Angelenos and San Franciscans know their housing is insanely expensive, but California on the whole has some of the most expensive housing in the US, and that's driving many poor and middle-class Californians out, says a new report from Beacon Economics and released by Next 10, a nonprofit group founded by Bay Area venture capitalist F. Noel Perry (via the San Gabriel Valley Tribune). In the years between 2007 and 2014, "625,000 more people moved out of California to other states than moved into California from other states."
Three new studies show that although California has one of the highest rates of job growth in the country, its cost of housing and high-wage jobs could push lower earners out of the state as they seek someplace more affordable.
The three reports – Current State of the California Housing Market, California Migration and California Employment by Income– were commissioned by San Francisco-based nonprofit Next 10 and prepared by Beacon Economics.
Everyone knows that California has a severe shortage of housing, but studies released this week illustrate just how dire the situation has become. The three reports were prepared by Beacon Economics and released by Next 10, a nonprofit group founded by Bay Area venture capitalist F. Noel Perry. The findings suggest that Californians are finding home ownership increasingly unattainable, with middle- and lower-income earners are literally being priced right out of the state.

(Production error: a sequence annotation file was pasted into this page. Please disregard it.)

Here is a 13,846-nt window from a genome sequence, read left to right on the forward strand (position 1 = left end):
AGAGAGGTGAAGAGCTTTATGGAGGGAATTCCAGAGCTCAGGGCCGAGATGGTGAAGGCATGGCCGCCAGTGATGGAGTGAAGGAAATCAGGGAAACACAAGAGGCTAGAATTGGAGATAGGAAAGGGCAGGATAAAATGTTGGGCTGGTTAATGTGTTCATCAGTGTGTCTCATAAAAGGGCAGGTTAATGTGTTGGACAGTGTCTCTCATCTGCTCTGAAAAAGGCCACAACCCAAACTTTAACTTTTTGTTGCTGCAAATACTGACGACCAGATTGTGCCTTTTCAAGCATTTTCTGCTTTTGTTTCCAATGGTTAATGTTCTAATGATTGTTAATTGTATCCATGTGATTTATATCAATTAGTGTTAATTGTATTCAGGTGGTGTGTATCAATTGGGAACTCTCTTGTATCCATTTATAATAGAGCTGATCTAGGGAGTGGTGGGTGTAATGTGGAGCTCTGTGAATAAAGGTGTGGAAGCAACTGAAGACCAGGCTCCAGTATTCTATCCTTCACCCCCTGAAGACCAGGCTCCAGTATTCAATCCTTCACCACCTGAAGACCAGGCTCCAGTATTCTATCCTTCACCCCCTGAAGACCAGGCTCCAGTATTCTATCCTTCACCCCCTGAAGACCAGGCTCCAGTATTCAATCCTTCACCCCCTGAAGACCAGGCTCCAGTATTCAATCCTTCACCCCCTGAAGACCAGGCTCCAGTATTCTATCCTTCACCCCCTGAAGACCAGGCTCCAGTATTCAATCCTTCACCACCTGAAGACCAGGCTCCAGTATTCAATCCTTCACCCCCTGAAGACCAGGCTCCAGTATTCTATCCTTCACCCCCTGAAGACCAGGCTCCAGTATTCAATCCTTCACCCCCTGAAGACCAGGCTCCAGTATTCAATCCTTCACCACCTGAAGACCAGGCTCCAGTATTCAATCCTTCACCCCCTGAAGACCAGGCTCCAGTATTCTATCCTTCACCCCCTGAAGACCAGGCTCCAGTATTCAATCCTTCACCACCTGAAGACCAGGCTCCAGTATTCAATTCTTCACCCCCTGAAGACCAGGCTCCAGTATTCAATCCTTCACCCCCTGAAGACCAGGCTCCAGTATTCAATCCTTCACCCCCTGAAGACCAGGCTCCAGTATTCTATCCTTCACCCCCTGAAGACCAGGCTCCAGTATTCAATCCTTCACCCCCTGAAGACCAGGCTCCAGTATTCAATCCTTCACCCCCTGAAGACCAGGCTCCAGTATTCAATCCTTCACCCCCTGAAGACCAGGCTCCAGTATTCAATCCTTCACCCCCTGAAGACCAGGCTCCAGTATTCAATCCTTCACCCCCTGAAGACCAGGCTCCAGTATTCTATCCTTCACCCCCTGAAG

More people are leaving California than coming, and it is the poorest and least-educated residents who are leading the exodus, according to a new report from Beacon Economics and the independent nonpartisan organization Next 10.
California saw a net loss of 625,000 residents from 2007-2014, and 469,800 of those people did not have a bachelor's degree. The vast majority earned less than $30,000 a year, lured away to cheaper states like Texas, Oregon and Oregon.
Builders have said for years that Sacramento and California as a whole weren’t building enough new housing to meet demand. A new report released Thursday is now saying the same thing — and warns of consequences for the state's economy if things don't change.